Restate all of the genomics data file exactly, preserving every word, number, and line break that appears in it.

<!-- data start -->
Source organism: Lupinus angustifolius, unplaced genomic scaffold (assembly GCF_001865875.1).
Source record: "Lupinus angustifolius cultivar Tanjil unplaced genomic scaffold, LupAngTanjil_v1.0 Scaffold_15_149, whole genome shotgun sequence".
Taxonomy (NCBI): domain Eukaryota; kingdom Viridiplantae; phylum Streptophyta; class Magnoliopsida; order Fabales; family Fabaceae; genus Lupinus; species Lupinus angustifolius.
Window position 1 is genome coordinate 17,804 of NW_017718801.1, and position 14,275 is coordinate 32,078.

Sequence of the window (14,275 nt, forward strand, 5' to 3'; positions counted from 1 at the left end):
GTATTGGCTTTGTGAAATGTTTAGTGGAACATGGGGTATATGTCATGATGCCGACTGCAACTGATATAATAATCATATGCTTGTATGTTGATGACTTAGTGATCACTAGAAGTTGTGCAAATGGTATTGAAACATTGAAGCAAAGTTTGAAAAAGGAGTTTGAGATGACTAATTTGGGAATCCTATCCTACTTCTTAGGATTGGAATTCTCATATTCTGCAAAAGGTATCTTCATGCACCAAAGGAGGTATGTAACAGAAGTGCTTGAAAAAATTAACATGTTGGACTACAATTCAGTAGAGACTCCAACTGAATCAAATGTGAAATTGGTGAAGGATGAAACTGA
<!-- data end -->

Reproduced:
Source organism: Lupinus angustifolius, unplaced genomic scaffold (assembly GCF_001865875.1).
Source record: "Lupinus angustifolius cultivar Tanjil unplaced genomic scaffold, LupAngTanjil_v1.0 Scaffold_15_149, whole genome shotgun sequence".
Taxonomy (NCBI): domain Eukaryota; kingdom Viridiplantae; phylum Streptophyta; class Magnoliopsida; order Fabales; family Fabaceae; genus Lupinus; species Lupinus angustifolius.
Window position 1 is genome coordinate 17,804 of NW_017718801.1, and position 14,275 is coordinate 32,078.

Sequence of the window (14,275 nt, forward strand, 5' to 3'; positions counted from 1 at the left end):
GTATTGGCTTTGTGAAATGTTTAGTGGAACATGGGGTATATGTCATGATGCCGACTGCAACTGATATAATAATCATATGCTTGTATGTTGATGACTTAGTGATCACTAGAAGTTGTGCAAATGGTATTGAAACATTGAAGCAAAGTTTGAAAAAGGAGTTTGAGATGACTAATTTGGGAATCCTATCCTACTTCTTAGGATTGGAATTCTCATATTCTGCAAAAGGTATCTTCATGCACCAAAGGAGGTATGTAACAGAAGTGCTTGAAAAAATTAACATGTTGGACTACAATTCAGTAGAGACTCCAACTGAATCAAATGTGAAATTGGTGAAGGATGAAACTGA